10) Why is pride a "purely spiritual" vice? In what ways does it eat away at love, contentment, and common sense?

11)Why do you think it doesn't matter whether you have feelings of love or not for someone? Why does acting as if you did bring the right feelings? 

"At present we are on the outside of the world, the wrong side of the door. We discern the freshness and purity of morning, but they cannot make us fresh and pure. We cannot mingle with the splendors we were. But all the leaves of the New Testament are rustling with the rumor that it will not always be so. Some day God willing we shall get in. When human souls as perfect involuntary obedience, then we will put on it's glory, or rather that greater glory of which nature is only the first sketch." C.S. Lewis The Weight of Glory

12) What do you think of Lewis' idea that our unsatisfied desire means that we were "made for another world"? How have you experienced this? How does this effect our lives in the now? 

13) The battle is between faith/reason on one side and emotion/imagination on the other, how is this different from pitting faith and reason against each other? 

14) Part of faith is where we "Turn to God and say You must do this I can't". If we know that no matter how hard we try to "be good" we will fail, why do we continue to try harder and harder? Do you agree with Lewis that the only way to understand your need for God is to try to be moral and fail? Why is the "vital moment" in our lives the moment we give up and trust the power of the Holy Spirit? 

*Will Vaus 

Wednesday, March 1, 2017

Hi Everyone!
Part Two of Mere Christianity, our book discussion will be on Thursday March 9th 7:20 p.m. Cleveland Hall J.M.U. campus. Our discussion will follow Book Three of Mere Christianity. I will be posting discussion starters soon, by Monday evening.  I apologize for the lateness of this post and subsequent lateness of the discussion starters, I have one word Flu and what a flu it was.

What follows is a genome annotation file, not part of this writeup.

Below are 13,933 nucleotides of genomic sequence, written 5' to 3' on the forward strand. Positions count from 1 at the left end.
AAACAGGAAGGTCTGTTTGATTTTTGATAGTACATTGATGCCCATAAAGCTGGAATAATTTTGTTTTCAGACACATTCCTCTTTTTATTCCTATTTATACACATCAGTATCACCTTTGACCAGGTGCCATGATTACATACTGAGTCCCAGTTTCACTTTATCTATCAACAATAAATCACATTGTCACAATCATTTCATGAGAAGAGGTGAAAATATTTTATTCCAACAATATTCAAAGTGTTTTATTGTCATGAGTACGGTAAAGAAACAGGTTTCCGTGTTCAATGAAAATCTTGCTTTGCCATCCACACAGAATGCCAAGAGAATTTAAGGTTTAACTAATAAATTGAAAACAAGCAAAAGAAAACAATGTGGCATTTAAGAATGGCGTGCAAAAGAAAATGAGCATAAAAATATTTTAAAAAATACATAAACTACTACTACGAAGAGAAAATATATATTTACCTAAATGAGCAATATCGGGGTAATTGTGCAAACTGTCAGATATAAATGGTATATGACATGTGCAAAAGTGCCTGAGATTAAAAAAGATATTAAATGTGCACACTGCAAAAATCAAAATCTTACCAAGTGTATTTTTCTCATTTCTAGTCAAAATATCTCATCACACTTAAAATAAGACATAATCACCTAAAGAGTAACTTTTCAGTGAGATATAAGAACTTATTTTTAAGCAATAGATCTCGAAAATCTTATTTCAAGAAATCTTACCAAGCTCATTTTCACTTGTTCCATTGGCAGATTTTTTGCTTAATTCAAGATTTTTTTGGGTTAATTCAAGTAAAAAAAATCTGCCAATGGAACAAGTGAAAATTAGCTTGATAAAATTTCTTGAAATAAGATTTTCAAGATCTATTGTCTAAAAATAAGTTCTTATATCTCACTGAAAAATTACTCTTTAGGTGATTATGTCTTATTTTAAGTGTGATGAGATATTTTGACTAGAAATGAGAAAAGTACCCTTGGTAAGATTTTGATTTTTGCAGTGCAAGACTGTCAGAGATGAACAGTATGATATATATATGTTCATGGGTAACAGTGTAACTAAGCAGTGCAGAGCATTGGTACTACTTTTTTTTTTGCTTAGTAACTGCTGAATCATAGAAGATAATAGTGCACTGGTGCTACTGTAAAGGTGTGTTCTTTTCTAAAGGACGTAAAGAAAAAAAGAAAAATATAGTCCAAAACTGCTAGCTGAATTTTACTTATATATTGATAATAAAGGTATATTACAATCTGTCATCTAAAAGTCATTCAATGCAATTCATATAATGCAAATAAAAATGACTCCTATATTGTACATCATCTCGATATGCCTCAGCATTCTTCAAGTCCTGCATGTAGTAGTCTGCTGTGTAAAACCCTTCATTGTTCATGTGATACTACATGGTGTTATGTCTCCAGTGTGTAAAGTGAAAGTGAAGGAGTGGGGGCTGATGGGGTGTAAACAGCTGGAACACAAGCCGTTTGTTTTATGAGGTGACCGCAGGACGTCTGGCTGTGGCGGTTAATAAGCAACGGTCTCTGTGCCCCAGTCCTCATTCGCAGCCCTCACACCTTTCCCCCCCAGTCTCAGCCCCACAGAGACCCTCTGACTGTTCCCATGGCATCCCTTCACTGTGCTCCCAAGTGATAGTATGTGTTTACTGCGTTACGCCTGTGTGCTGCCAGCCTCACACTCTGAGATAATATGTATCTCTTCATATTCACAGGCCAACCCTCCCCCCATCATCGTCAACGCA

Be blessed see you then.

Saturday, January 28, 2017

                                   Mere Christianity

                Discussion starters/questions for Forward, book one, two, and Preface

             Part one of three 

 1- Forward- We often think of C. S. Lewis as this great theologian, he did not describe himself that way. How did he describe himself? Why did he say he was selected for the radio talks?

2- Book One- Do you agree with Lewis that we can all appeal to an objective sense of what is right and wrong – a God-given conception of the Moral Law?*

3- The Tao, If you have a copy of The Abolition of Man , the appendix Illustrations of the Tao  has a wonderful compilation of ancient independent testimonies of moral law.  Any thoughts on the likeness of belief in a moral law or objective morality(not to be confused with black and white thinking) that you have seen or known from rubbing shoulders with people of different beliefs  or from any former beliefs of your own?

4- Do you think Lewis' argument credible- for the existence of God based upon the existence of the  Moral Law? Why or why not? **

5- In chapter two book one Some Objections Lewis counters the argument that we are acting on instinct or on social conventions put into us by education. How does he counter it? Do you agree Why or why not?

6- Why should we not set up any one impulse of our own or one that we have adopted as our own through a teaching or movement and follow it at all costs? Not even Patriotism, family. have you seen havoc and non-sense come from extremism?

7- What does Lewis say about the limitations of: (a) Science (b) Psychoanalysis Why, in his view, do neither of them pose a real challenge to belief in God? Do you agree with him that there is no conflict?*

8- “If you are a Christian, you are free to think that all these religions, even the queerest ones, contain at least some hint of truth.” Can you identify any “hints of the truth” within other world religions? What do you think our attitude towards people of other faiths should be?*

 9- "If you are a christian you do not have to believe all the other religions are simply wrong all through... If you are a Christian, you are free to think that all these religions contain at least a hint of truth."
How do you think this view keeps us from loudly discrediting what others believe? Could someone else's belief even be  catalyst towards Jesus, because of grains of truth in that belief?

10-Lewis raises a number of opposing belief systems to Christianity (Atheism, Pantheism, Dualism) and attempts to show why none of them fit the facts. Do you agree with his arguments here? Would you have anything to add to them?  Is there anything surprising in Lewis’ description of atheism as “too simple”?*

11- Do you think “Christianity and water” is a prevalent phenomenon? In what other ways might people attempt to water down the faith?*